Condiments (ketchup, salad dressings, hot sauce, soy sauce, etc.)

Canned and jarred foods (tomatoes, beans, corn, pickles, etc.)

Seasonings and spices with salt (garlic salt, celery salt, seasoned salt, taco seasoning, seafood seasoning, etc.)

Soda and sports drinks

Frozen dinners and snacks

Chips (1)

Packaged snacks (chips, pretzels, nuts, etc.)

Condiments (ketchup, salad dressings, hot sauce, soy sauce, etc.)

Ice Cream

Frozen (1)

Fast food and food from restaurants

Canned and jarred foods (tomatoes, beans, corn, pickles, etc.)

Bakery items (bread, bagels, pies, cakes, etc.)

Seasonings and spices with salt (garlic salt, celery salt, seasoned salt, taco seasoning, seafood seasoning, etc.)

Tips to avoid added sodium

    • Avoid salt substitutes that say “NuSalt” or “No-Salt” – these are made with potassium and could raise your potassium to a dangerous level
    • Choose canned and jarred foods that say “no salt added” on the package
    • Choose no salt added snacks (unsalted or no-salt pretzels, etc.) Prepare and cook your meals from scratch using one of our kidney-friendly recipes, so you can control the amount of salt in your food
    • Use fresh or dried herbs and spices to add extra flavor to your dishes, instead of salt
    • Drink water instead of sports drinks or soda
    • When eating out, ask your server for your food to be prepared without any added salt

 

Fluid

Controlling the balance of fluid in your body is one of your kidney’s main jobs. In kidney disease stages 3, 4 and 5 (not on dialysis), your kidneys are not working well, which means they cannot filter extra fluid out of your body. You will likely need to limit the amount of fluid you consume, so your kidneys do not have to work as hard.

It is important to limit fluids to prevent fluid retention, which is when too much fluid builds up in your body. Fluid retention can make you feel bloated and uncomfortable, and make your blood pressure go up, which can weaken your heart and make your kidney disease worse.

Ask your doctor and dietitian how much fluid you should have each day.

Remember, fluid is more than just the water you drink! Everything that turns to liquid at room temperature counts toward your daily fluid intake.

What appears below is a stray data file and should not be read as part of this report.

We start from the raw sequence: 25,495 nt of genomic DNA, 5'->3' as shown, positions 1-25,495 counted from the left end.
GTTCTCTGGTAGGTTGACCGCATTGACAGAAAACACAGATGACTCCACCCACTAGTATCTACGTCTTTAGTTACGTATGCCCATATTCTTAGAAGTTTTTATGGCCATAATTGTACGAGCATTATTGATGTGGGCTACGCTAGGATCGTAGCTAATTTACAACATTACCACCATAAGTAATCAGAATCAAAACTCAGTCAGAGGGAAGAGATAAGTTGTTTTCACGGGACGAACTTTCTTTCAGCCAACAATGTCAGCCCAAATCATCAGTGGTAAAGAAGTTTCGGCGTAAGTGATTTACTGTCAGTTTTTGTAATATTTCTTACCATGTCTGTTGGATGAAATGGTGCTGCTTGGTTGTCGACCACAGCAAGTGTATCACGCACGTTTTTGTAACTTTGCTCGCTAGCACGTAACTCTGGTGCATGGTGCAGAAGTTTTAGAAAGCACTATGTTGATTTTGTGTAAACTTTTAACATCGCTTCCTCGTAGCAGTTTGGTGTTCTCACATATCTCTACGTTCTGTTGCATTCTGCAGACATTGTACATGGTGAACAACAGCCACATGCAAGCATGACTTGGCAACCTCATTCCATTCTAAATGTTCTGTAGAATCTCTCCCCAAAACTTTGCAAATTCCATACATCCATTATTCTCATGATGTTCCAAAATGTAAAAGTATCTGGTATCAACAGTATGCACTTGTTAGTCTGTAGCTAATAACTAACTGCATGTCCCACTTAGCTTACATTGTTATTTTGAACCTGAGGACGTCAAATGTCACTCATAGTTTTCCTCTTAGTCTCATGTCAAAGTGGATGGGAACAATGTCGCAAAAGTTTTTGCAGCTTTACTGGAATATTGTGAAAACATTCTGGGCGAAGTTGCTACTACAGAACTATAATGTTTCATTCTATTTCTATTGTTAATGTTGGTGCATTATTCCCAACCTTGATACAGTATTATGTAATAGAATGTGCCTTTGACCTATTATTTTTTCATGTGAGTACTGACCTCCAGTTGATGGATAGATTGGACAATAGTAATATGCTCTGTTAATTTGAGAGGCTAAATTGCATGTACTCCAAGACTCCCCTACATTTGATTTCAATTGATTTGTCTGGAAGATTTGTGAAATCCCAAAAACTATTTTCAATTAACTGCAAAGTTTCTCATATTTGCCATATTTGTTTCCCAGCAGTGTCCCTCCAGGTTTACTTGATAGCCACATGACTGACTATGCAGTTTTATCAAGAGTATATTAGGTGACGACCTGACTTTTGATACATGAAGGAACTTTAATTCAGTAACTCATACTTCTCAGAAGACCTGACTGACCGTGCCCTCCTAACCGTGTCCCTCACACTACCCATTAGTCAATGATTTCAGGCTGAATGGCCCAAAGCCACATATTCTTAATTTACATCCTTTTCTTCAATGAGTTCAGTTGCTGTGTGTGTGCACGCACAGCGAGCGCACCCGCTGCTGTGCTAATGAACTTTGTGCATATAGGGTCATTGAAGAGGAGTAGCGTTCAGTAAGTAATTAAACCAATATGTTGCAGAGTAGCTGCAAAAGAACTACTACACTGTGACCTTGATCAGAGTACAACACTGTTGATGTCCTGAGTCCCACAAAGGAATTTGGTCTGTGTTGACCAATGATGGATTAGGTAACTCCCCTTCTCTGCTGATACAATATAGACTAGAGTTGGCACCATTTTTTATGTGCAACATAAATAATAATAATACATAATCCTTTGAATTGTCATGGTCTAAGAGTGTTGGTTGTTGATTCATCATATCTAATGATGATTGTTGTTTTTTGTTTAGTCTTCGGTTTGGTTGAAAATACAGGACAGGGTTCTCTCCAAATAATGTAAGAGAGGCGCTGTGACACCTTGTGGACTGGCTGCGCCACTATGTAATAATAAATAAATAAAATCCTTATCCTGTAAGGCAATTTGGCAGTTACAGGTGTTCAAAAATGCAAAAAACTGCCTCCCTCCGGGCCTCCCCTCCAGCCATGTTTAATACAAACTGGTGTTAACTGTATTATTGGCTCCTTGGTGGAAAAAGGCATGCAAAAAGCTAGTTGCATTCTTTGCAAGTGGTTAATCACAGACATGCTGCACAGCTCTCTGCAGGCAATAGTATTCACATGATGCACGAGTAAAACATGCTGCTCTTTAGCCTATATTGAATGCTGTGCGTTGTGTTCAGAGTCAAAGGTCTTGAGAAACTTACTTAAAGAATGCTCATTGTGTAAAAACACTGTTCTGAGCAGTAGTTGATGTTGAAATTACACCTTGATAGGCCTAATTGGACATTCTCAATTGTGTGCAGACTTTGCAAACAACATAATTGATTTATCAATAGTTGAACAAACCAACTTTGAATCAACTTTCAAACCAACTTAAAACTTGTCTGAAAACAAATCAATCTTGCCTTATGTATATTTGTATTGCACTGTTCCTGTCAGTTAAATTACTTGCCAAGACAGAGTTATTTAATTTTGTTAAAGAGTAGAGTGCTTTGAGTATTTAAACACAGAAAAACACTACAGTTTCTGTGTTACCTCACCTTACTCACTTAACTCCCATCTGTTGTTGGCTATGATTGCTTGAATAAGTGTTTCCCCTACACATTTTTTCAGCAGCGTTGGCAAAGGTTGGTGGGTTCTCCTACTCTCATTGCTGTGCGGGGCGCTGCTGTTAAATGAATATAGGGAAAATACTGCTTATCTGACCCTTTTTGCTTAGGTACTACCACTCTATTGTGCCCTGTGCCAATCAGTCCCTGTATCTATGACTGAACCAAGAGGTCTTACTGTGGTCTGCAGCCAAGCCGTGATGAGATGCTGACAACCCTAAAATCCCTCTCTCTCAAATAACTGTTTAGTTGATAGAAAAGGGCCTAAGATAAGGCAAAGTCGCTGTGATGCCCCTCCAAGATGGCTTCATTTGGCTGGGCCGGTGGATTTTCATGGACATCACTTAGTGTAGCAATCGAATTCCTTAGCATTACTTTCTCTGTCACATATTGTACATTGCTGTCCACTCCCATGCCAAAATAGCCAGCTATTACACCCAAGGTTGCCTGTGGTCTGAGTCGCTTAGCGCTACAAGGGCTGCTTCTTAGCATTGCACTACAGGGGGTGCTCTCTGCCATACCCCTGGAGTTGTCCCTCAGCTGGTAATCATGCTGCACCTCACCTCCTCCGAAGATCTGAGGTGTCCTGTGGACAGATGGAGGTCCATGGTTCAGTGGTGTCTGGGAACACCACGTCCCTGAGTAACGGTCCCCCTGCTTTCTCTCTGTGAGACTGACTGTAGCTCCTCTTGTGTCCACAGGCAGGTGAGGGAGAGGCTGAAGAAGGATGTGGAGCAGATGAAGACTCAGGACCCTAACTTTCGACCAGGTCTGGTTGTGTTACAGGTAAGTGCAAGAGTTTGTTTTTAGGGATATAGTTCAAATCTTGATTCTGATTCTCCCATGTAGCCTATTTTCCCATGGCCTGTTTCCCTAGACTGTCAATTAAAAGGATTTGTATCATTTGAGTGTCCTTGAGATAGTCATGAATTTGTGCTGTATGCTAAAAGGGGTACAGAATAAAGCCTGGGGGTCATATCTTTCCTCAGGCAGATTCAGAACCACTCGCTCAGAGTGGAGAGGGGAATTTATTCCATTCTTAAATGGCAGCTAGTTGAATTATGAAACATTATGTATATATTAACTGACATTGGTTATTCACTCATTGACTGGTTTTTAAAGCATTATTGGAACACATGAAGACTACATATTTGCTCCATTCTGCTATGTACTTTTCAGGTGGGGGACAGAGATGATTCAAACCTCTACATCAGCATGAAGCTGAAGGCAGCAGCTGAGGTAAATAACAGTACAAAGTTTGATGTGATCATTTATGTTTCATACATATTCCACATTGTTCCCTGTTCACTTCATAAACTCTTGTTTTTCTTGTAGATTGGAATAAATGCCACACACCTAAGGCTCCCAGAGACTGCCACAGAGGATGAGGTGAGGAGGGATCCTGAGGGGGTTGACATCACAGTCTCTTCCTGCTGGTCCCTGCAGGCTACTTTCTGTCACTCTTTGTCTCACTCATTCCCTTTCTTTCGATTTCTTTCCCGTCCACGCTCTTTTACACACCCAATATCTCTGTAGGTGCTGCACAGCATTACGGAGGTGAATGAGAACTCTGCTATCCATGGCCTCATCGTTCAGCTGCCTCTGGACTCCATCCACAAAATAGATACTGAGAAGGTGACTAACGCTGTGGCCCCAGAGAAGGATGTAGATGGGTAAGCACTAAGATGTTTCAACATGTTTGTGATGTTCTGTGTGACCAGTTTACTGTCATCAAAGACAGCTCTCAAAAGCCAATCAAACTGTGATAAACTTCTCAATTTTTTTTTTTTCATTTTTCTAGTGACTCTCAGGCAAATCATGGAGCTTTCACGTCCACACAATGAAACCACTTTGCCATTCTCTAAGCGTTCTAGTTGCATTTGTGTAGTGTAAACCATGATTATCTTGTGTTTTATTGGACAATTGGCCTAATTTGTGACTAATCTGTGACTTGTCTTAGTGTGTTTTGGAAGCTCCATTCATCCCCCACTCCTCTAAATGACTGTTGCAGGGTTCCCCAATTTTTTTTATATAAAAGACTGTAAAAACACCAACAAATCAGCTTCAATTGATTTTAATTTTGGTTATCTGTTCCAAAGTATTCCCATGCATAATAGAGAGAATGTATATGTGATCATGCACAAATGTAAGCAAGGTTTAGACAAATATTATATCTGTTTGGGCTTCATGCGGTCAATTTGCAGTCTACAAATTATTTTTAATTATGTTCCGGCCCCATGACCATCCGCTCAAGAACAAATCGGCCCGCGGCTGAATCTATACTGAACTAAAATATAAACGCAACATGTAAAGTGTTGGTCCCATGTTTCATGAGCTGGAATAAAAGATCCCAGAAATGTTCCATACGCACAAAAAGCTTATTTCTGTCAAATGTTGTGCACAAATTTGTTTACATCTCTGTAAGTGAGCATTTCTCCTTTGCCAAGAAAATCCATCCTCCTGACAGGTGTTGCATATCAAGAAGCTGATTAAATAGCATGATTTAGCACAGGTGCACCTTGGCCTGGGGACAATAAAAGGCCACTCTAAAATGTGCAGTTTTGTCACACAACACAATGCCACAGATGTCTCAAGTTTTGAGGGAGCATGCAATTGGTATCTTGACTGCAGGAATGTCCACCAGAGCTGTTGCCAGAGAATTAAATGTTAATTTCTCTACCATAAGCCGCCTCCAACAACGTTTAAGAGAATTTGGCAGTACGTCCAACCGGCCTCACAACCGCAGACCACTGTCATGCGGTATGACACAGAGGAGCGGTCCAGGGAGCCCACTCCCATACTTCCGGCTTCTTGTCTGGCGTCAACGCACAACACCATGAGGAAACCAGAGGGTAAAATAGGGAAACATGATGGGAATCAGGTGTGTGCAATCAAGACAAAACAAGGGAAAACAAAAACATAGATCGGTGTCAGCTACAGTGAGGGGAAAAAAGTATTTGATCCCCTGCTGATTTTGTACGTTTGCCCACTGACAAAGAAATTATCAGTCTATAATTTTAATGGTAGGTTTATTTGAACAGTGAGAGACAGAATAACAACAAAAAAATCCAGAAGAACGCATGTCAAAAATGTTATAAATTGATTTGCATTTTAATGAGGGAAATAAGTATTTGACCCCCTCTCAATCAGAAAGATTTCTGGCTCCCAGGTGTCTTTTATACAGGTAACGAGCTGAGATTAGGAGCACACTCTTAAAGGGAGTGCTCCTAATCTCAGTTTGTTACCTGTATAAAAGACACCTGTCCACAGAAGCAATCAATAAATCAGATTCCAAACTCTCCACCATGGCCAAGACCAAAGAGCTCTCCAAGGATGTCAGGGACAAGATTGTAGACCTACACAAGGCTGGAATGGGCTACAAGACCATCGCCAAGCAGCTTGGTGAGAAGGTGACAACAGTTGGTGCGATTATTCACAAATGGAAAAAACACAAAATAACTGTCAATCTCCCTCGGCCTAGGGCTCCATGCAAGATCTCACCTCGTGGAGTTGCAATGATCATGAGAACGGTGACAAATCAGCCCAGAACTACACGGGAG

Examples of fluids include:

Ice

Soups and stews

Pudding

Ice Cream

Ice cream, sherbet, sorbet, popsicles, etc.

protein drinks

Protein drinks (Nepro, Novasource, Ensure, etc.)

All beverages (water, soda, tea, coffee, milk, nondairy milk, etc.)

Jell-O® other gelatin products and gelatin substitutes (pectin, arrowroot powder, etc.)

Ice

Soups and stews

protein drinks

Protein drinks (Nepro, Novasource, Ensure, etc.)

Pudding

Ice Cream

Ice cream, sherbet, sorbet, popsicles, etc.

All beverages (water, soda, tea, coffee, milk, nondairy milk, etc.)

Jell-O® other gelatin products and gelatin substitutes (pectin, arrowroot powder, etc.)

Tell your doctor right away if you have any of these signs of possible fluid retention:

  • Swelling in your feet or ankles
  • Trouble breathing or shortness of breath when:
  • Walking a short distance (1-3 blocks)
  • Lying flat on your back

More tips to stay healthy in stages 3, 4 and 5 (not on dialysis)

Choose whole grains

Like brown rice, over refined grains, like white rice

Add an extra daily activity into your schedule

Go for a brisk walk after dinner or take the stairs instead of the elevator.

Go to all your regular checkups

Our doctor will monitor your kidney function and other conditions.

If you have diabetes or high blood pressure, take your medicines as your doctor instructed.

One of the best ways to keep your kidney disease from getting worse is to keep your diabetes or high blood pressure under control.

Keep a healthy weight

Talk to your doctor about a healthy weight for you and ways to manage your weight.

Choose whole grains

Like brown rice, over refined grains, like white rice.

Add an extra daily activity into your schedule

Go for a brisk walk after dinner or take the stairs instead of the elevator.

Go to all your regular checkups

Our doctor will monitor your kidney function and other conditions.

If you have diabetes or high blood pressure, take your medicines as your doctor instructed.

One of the best ways to keep your kidney disease from getting worse is to keep your diabetes or high blood pressure under control.

Keep a healthy weight

Talk to your doctor about a healthy weight for you and ways to manage your weight.

Tips, webinars and videos

Salt and your kidneys

Fluid management & control

Ask a nephrologist

Featured Recipes

More Kidney Kitchen Resources